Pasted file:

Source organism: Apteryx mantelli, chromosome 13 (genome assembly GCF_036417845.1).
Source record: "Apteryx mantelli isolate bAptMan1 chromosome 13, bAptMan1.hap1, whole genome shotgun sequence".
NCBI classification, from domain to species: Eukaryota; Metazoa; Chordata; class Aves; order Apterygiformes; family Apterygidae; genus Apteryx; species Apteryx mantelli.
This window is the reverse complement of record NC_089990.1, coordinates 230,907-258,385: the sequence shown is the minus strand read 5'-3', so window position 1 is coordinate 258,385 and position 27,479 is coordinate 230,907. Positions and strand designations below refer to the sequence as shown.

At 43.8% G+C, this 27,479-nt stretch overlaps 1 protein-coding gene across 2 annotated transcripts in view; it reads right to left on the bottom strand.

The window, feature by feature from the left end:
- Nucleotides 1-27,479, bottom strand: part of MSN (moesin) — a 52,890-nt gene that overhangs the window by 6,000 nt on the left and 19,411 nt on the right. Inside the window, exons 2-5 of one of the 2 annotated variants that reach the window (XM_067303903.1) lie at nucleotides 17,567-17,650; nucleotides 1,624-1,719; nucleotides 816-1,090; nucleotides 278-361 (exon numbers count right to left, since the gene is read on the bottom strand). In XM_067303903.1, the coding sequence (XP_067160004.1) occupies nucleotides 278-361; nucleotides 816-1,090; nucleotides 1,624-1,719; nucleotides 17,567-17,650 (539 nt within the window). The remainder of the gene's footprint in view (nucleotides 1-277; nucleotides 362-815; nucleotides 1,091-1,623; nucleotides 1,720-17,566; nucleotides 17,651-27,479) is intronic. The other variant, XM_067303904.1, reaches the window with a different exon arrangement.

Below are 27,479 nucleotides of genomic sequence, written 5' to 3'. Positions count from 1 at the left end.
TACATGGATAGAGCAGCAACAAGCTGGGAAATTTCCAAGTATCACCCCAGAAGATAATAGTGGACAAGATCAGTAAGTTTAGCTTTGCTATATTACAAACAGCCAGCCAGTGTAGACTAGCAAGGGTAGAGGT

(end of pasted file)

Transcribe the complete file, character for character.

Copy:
Source organism: Apteryx mantelli, chromosome 13 (genome assembly GCF_036417845.1).
Source record: "Apteryx mantelli isolate bAptMan1 chromosome 13, bAptMan1.hap1, whole genome shotgun sequence".
NCBI classification, from domain to species: Eukaryota; Metazoa; Chordata; class Aves; order Apterygiformes; family Apterygidae; genus Apteryx; species Apteryx mantelli.
This window is the reverse complement of record NC_089990.1, coordinates 230,907-258,385: the sequence shown is the minus strand read 5'-3', so window position 1 is coordinate 258,385 and position 27,479 is coordinate 230,907. Positions and strand designations below refer to the sequence as shown.

At 43.8% G+C, this 27,479-nt stretch overlaps 1 protein-coding gene across 2 annotated transcripts in view; it reads right to left on the bottom strand.

The window, feature by feature from the left end:
- Nucleotides 1-27,479, bottom strand: part of MSN (moesin) — a 52,890-nt gene that overhangs the window by 6,000 nt on the left and 19,411 nt on the right. Inside the window, exons 2-5 of one of the 2 annotated variants that reach the window (XM_067303903.1) lie at nucleotides 17,567-17,650; nucleotides 1,624-1,719; nucleotides 816-1,090; nucleotides 278-361 (exon numbers count right to left, since the gene is read on the bottom strand). In XM_067303903.1, the coding sequence (XP_067160004.1) occupies nucleotides 278-361; nucleotides 816-1,090; nucleotides 1,624-1,719; nucleotides 17,567-17,650 (539 nt within the window). The remainder of the gene's footprint in view (nucleotides 1-277; nucleotides 362-815; nucleotides 1,091-1,623; nucleotides 1,720-17,566; nucleotides 17,651-27,479) is intronic. The other variant, XM_067303904.1, reaches the window with a different exon arrangement.

Below are 27,479 nucleotides of genomic sequence, written 5' to 3'. Positions count from 1 at the left end.
TACATGGATAGAGCAGCAACAAGCTGGGAAATTTCCAAGTATCACCCCAGAAGATAATAGTGGACAAGATCAGTAAGTTTAGCTTTGCTATATTACAAACAGCCAGCCAGTGTAGACTAGCAAGGGTAGAGGT